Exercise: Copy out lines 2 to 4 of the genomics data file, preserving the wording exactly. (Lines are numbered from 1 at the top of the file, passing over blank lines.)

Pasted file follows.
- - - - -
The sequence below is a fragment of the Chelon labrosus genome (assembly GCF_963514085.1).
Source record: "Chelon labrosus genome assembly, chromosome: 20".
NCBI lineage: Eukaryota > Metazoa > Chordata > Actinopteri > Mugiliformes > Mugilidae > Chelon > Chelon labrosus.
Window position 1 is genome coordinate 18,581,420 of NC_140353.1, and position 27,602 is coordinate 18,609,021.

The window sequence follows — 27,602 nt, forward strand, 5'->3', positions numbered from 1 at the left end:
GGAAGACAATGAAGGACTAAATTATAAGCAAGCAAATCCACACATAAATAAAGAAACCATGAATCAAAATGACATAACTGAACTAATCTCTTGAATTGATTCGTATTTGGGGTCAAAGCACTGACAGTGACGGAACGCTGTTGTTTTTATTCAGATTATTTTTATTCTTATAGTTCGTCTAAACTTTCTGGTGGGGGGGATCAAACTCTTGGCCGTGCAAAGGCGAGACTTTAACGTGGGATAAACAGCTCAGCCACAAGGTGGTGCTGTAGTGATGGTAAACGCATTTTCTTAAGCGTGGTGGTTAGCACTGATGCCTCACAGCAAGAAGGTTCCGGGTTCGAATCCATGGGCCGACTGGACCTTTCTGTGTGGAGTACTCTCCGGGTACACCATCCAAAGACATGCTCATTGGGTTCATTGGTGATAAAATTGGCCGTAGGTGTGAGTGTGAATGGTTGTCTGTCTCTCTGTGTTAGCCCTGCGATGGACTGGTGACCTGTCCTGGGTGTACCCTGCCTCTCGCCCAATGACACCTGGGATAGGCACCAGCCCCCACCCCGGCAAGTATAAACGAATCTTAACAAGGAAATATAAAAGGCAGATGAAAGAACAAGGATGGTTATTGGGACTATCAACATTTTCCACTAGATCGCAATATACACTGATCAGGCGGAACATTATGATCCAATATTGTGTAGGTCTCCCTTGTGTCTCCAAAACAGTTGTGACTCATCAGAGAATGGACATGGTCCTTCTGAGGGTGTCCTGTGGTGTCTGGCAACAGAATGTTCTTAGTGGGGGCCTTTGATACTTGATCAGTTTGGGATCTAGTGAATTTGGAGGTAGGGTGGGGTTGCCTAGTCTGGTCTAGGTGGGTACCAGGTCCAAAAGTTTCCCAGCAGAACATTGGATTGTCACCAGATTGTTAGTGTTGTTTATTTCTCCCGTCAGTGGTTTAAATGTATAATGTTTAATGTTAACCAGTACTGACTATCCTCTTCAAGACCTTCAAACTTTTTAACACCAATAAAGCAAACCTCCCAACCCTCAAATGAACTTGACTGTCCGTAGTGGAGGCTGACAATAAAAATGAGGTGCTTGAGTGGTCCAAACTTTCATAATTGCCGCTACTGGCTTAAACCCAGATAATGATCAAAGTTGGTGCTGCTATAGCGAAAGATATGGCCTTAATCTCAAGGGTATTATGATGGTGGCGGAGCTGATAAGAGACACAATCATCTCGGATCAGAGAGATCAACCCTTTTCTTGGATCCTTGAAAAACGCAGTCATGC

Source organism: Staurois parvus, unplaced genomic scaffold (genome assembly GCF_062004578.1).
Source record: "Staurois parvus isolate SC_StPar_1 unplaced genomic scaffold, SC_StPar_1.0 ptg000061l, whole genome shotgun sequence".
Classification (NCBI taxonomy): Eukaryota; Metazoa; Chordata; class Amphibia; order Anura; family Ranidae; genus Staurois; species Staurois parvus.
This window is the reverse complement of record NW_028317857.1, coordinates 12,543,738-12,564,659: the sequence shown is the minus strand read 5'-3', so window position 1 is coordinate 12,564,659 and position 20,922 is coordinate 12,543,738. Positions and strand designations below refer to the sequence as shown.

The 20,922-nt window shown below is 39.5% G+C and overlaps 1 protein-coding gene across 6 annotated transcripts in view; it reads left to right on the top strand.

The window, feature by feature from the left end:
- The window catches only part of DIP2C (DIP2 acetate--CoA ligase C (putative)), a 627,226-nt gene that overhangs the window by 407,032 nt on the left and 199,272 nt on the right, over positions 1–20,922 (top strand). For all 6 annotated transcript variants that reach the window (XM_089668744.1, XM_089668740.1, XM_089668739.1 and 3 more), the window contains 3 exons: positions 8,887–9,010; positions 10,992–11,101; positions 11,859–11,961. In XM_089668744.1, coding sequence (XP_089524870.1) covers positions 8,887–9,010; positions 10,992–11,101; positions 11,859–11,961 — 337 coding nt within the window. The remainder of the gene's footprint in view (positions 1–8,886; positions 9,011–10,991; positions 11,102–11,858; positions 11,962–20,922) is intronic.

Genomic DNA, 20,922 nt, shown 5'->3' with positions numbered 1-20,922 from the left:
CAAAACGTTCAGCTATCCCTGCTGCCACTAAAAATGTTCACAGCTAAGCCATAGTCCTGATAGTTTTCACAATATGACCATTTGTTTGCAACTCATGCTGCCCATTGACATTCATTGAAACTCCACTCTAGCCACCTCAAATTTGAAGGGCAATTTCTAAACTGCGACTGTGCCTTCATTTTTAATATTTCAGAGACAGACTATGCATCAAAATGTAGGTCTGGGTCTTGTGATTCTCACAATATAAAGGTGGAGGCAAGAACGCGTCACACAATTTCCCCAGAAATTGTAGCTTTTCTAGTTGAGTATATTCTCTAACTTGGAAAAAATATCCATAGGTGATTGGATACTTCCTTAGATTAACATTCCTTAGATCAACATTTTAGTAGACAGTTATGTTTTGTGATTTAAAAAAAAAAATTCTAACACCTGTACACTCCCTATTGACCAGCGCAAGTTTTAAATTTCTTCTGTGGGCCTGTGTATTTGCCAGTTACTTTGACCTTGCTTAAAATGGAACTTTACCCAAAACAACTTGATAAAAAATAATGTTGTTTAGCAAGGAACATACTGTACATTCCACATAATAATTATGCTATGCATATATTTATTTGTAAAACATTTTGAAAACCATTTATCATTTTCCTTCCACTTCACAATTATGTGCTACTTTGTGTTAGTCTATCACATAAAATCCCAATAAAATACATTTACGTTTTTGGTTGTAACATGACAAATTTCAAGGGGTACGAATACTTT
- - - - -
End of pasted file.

Source record: "Chelon labrosus genome assembly, chromosome: 20".
NCBI lineage: Eukaryota > Metazoa > Chordata > Actinopteri > Mugiliformes > Mugilidae > Chelon > Chelon labrosus.
Window position 1 is genome coordinate 18,581,420 of NC_140353.1, and position 27,602 is coordinate 18,609,021.